Alex: We’ve definitely made the good characters flawed, and the bad characters have snippets of good in them.
Are imperfect characters one of the most important messages you want to convey to kids reading this book?
Phoebe: It is one of the most important, but we have quite a few different messages. This book is dedicated to every twelve-year old who has a dream. I think we secretly dreamed that this would be published when we were that age, but we didn’t quite realise this would be a reality.
Alex: The messages in the book don’t just come from the plot but also the development process of the book. There is a lot in there about friendship because we were writing it together and an emphasis on determination, which is something we wanted to drive home, especially in the way we are talking to people about it. I remember an author who came in to talk to us in school, and she really inspired me. It wasn’t so much her book, but the way she talked about it and showed it was important to her. We want to show that Phoebe and I aren’t special, we are ordinary humans that stuck to it. The fact there is something magical in all of us is driven home by the plot of the book.
That’s an inspiring message, hopefully kids in 10 years will be talking about you in the same way. Who do you look up to?
Phoebe: I have a really great book called ‘Letters to a Young Writer’ by Colum McCann. It’s just a beautifully written book which you want to read aloud because it's so beautiful. He also has a lot of wisdom. If I ever feel that I don’t want to write, I get out that book.
Alex: I was a big fan of Eva Ibbotson. Phoebe and I were a fan of the Enid Blyton stories of the world, which is what we had to fight against the book becoming. Even though the book has nuance, I’d still like to think it has that romanticised classical magic in it. A combination of what we used to look up to and what we began to look up to when we got older.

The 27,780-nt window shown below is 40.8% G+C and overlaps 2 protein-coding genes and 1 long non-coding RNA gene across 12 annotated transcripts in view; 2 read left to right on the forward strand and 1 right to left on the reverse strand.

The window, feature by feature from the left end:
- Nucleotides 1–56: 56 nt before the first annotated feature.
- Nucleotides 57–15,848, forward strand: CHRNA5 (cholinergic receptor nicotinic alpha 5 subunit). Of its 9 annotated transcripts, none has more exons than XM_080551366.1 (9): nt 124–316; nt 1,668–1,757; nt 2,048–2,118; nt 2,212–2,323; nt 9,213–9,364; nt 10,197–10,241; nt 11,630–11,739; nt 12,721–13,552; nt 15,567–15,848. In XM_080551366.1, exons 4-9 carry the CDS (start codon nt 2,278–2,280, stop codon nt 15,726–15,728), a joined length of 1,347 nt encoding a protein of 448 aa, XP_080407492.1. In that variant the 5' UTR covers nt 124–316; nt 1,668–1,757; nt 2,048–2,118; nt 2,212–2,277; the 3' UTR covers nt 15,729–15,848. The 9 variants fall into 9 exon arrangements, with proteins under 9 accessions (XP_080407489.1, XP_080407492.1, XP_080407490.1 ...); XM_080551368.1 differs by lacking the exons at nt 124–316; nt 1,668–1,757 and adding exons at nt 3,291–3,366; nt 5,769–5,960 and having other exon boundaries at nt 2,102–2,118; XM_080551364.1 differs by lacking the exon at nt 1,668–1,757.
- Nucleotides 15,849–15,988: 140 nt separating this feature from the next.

Do you see yourself continuing writing children’s books in the future, writing together, or do you think you will move into adult fiction or writing separately?
Phoebe: I think we have a lot of ideas within this world. I’d love to keep writing with you, Alex. We both have had different ideas and have written historical fiction, but I personally need Alex to motivate me to write.
Alex: I agree. We have had ideas for a sequel or a prequel, so would like to continue writing in this world. I need Phoebe to make sure the writing is good, which is why we work so well together. Even if we move into other genres in the future, historical fiction or adult novels, I think our partnership would remain no matter the genre we worked in. There’s something different about writing with a friend. I don’t know if it’s the assurance or joint brainpower, but I think there is something else that pushes us.
‘Alight’ will be released Tuesday 28th March.